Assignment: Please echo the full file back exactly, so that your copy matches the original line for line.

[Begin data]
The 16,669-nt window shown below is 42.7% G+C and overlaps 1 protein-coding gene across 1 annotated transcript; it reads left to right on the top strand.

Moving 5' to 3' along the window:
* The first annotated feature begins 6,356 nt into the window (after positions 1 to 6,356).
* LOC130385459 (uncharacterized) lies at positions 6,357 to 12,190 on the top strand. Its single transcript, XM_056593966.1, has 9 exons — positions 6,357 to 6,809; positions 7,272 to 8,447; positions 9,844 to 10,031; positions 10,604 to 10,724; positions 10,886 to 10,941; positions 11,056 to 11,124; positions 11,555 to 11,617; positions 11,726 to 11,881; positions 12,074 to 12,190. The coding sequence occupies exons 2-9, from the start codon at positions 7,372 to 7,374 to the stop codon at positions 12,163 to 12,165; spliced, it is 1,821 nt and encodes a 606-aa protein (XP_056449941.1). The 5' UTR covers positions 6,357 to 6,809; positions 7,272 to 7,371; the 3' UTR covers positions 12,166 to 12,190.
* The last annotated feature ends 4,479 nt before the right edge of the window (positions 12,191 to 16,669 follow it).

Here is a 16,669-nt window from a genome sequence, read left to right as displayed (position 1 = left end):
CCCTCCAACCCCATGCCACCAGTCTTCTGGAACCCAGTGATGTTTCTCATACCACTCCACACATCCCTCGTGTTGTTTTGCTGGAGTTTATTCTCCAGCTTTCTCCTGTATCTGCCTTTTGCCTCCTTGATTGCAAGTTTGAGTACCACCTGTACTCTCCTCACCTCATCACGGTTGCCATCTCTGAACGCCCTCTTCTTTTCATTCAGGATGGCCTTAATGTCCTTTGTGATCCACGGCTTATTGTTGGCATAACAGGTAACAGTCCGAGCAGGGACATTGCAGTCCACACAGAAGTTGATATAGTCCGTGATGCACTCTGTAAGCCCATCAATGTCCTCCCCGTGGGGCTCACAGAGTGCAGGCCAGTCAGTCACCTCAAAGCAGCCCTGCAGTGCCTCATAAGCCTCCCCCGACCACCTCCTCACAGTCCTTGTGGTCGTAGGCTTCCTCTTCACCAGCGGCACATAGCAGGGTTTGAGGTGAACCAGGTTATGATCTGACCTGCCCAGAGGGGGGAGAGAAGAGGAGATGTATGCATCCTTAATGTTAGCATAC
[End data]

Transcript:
The 16,669-nt window shown below is 42.7% G+C and overlaps 1 protein-coding gene across 1 annotated transcript; it reads left to right on the top strand.

Moving 5' to 3' along the window:
* The first annotated feature begins 6,356 nt into the window (after positions 1 to 6,356).
* LOC130385459 (uncharacterized) lies at positions 6,357 to 12,190 on the top strand. Its single transcript, XM_056593966.1, has 9 exons — positions 6,357 to 6,809; positions 7,272 to 8,447; positions 9,844 to 10,031; positions 10,604 to 10,724; positions 10,886 to 10,941; positions 11,056 to 11,124; positions 11,555 to 11,617; positions 11,726 to 11,881; positions 12,074 to 12,190. The coding sequence occupies exons 2-9, from the start codon at positions 7,372 to 7,374 to the stop codon at positions 12,163 to 12,165; spliced, it is 1,821 nt and encodes a 606-aa protein (XP_056449941.1). The 5' UTR covers positions 6,357 to 6,809; positions 7,272 to 7,371; the 3' UTR covers positions 12,166 to 12,190.
* The last annotated feature ends 4,479 nt before the right edge of the window (positions 12,191 to 16,669 follow it).

Here is a 16,669-nt window from a genome sequence, read left to right as displayed (position 1 = left end):
CCCTCCAACCCCATGCCACCAGTCTTCTGGAACCCAGTGATGTTTCTCATACCACTCCACACATCCCTCGTGTTGTTTTGCTGGAGTTTATTCTCCAGCTTTCTCCTGTATCTGCCTTTTGCCTCCTTGATTGCAAGTTTGAGTACCACCTGTACTCTCCTCACCTCATCACGGTTGCCATCTCTGAACGCCCTCTTCTTTTCATTCAGGATGGCCTTAATGTCCTTTGTGATCCACGGCTTATTGTTGGCATAACAGGTAACAGTCCGAGCAGGGACATTGCAGTCCACACAGAAGTTGATATAGTCCGTGATGCACTCTGTAAGCCCATCAATGTCCTCCCCGTGGGGCTCACAGAGTGCAGGCCAGTCAGTCACCTCAAAGCAGCCCTGCAGTGCCTCATAAGCCTCCCCCGACCACCTCCTCACAGTCCTTGTGGTCGTAGGCTTCCTCTTCACCAGCGGCACATAGCAGGGTTTGAGGTGAACCAGGTTATGATCTGACCTGCCCAGAGGGGGGAGAGAAGAGGAGATGTATGCATCCTTAATGTTAGCATAC